Protein atlas doubles variety of identified interactions in mice | Spectrum
Contact list: A new online tool describes numerous novel (blue) and already identified (orange) connections between proteins in mice.
A new atlas catalogs more than 125,000 protein-protein interactions in the brain and six other types of tissue in mice – more than double the previously known number. The data set, described in Cell in July, could prove useful for autism researchers aiming to understand which proteins “talk” to each other and how these interactions differ between tissues and different parts of the mouse .
Scientists typically only measured one protein-protein interaction at a time, grabbed one of the proteins, pulled it out of a cell, and saw what other proteins it interacts with. But this method is slow and arduous, says study researcher Leonard Foster, professor of biochemistry at the University of British Columbia in Vancouver, so that “5,000 proteins is 5,000 times more work than one.”
To create the new atlas, Foster and his colleagues used a method called “protein correlation profiling – stable isotopic labeling of mammals,” which allows thousands of molecular interactions to be measured simultaneously.
The team’s full dataset is available in the supplemental information of the paper and online, and researchers can also query specific proteins via a web application.
“By making this resource public, people who already have data on some of these proteins can look it up and say, ‘Hey, look! My protein is in, ”says Foster. “And now things are suddenly making sense because this protein may be interacting with this other protein that they hadn’t thought of before.”
Protein “gold mine”:
To map protein-protein interactions en masse, the team fed two generations of mice with “heavy” forms of amino acids that can assimilate into proteins over time and serve as markers in any of the seven types of tissue tested: brain, Heart, liver, lungs, kidney, muscle and thymus gland.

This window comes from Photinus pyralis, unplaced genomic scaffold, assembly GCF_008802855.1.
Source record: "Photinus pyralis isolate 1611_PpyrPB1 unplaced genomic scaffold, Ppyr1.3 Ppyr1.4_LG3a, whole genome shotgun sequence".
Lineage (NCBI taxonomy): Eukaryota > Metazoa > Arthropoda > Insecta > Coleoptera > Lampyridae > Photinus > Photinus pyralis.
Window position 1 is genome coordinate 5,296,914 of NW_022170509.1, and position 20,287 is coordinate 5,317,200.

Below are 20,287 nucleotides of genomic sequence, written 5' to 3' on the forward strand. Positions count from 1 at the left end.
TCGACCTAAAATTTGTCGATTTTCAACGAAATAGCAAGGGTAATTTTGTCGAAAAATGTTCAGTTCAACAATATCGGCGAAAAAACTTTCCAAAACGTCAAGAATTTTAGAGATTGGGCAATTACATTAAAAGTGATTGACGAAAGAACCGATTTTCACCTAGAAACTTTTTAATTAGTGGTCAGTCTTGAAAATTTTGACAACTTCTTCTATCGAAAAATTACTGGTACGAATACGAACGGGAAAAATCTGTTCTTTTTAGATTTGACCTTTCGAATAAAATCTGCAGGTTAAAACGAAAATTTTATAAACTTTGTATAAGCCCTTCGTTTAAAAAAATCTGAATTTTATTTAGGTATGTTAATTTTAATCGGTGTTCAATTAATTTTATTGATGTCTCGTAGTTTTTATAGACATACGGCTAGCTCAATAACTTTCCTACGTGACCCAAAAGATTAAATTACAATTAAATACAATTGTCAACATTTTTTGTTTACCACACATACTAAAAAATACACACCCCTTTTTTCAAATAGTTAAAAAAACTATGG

The team extracted labeled and unlabeled protein complexes from the tissues and used an electrified gel to sort them by size and charge. They used mass spectrometry to identify each protein. A comparison of the labeled proteins with the control “background” shows, according to Foster, which proteins interact.
“We’re doing this on a large scale and looking at thousands of proteins,” he says. “We can monitor hundreds or maybe even up to a thousand different protein complexes at the same time.”
The researchers cataloged between 20,000 and 35,000 protein-protein interactions in each of the seven tissues, for a total of more than 125,000 unique interactions.
In additional experiments, Foster’s team compared its atlas with nine databases that together contain more than 82,000 protein-protein interactions. Only 4,354 of the interactions found by Foster’s team were documented in these databases, suggesting that much of the data set consists of new information.
The researchers found that proteins associated with diseases such as Huntington’s disease are significantly more likely than those not associated with disease to have different protein-protein interactions between tissues. In other words, disease-related proteins change their interaction partners or with whom they “speak” from one tissue type to the next. These tissue-specific communication networks could explain why some diseases manifest only in certain parts of the body, the authors say, even though mutations in germline cells such as eggs and sperm can destroy a protein throughout the body.
Foster says he plans to study how a genetic mutation, for example in a gene linked to autism, can alter the interactions of the encoded protein with other proteins in a cell.
“If you really look at the data, there are interactions between proteins that appear to be involved in various neuronal disorders that no one has reported on before,” he says. “We really have the feeling that this is some kind of gold mine. But it’s a gold mine with lots and lots of different tunnels and it’s not even clear where to begin. “
Quote this article: https://doi.org/10.53053/HCXF2814